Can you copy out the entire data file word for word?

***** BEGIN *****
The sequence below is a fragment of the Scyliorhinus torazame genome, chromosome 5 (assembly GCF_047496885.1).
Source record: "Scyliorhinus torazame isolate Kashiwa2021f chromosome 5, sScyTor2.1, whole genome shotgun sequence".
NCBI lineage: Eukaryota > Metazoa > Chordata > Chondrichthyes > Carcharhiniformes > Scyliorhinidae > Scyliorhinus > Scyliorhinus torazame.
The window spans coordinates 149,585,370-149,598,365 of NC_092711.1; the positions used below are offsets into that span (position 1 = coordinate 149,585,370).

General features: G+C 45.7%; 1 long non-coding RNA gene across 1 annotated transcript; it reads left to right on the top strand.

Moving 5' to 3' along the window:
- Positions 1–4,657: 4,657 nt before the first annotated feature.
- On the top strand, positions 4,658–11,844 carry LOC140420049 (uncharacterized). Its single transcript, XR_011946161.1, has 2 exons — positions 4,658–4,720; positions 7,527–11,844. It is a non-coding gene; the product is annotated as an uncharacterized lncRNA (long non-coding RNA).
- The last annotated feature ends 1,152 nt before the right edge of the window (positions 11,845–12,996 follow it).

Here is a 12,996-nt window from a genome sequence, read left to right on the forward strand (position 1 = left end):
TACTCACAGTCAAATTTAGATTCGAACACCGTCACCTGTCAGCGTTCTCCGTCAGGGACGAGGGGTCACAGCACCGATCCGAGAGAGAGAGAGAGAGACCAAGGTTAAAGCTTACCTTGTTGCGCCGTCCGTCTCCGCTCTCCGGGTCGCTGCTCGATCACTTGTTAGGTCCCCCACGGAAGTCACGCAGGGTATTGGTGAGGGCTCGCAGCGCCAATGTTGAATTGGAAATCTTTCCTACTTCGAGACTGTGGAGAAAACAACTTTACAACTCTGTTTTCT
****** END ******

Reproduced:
The sequence below is a fragment of the Scyliorhinus torazame genome, chromosome 5 (assembly GCF_047496885.1).
Source record: "Scyliorhinus torazame isolate Kashiwa2021f chromosome 5, sScyTor2.1, whole genome shotgun sequence".
NCBI lineage: Eukaryota > Metazoa > Chordata > Chondrichthyes > Carcharhiniformes > Scyliorhinidae > Scyliorhinus > Scyliorhinus torazame.
The window spans coordinates 149,585,370-149,598,365 of NC_092711.1; the positions used below are offsets into that span (position 1 = coordinate 149,585,370).

General features: G+C 45.7%; 1 long non-coding RNA gene across 1 annotated transcript; it reads left to right on the top strand.

Moving 5' to 3' along the window:
- Positions 1–4,657: 4,657 nt before the first annotated feature.
- On the top strand, positions 4,658–11,844 carry LOC140420049 (uncharacterized). Its single transcript, XR_011946161.1, has 2 exons — positions 4,658–4,720; positions 7,527–11,844. It is a non-coding gene; the product is annotated as an uncharacterized lncRNA (long non-coding RNA).
- The last annotated feature ends 1,152 nt before the right edge of the window (positions 11,845–12,996 follow it).

Here is a 12,996-nt window from a genome sequence, read left to right on the forward strand (position 1 = left end):
TACTCACAGTCAAATTTAGATTCGAACACCGTCACCTGTCAGCGTTCTCCGTCAGGGACGAGGGGTCACAGCACCGATCCGAGAGAGAGAGAGAGAGACCAAGGTTAAAGCTTACCTTGTTGCGCCGTCCGTCTCCGCTCTCCGGGTCGCTGCTCGATCACTTGTTAGGTCCCCCACGGAAGTCACGCAGGGTATTGGTGAGGGCTCGCAGCGCCAATGTTGAATTGGAAATCTTTCCTACTTCGAGACTGTGGAGAAAACAACTTTACAACTCTGTTTTCT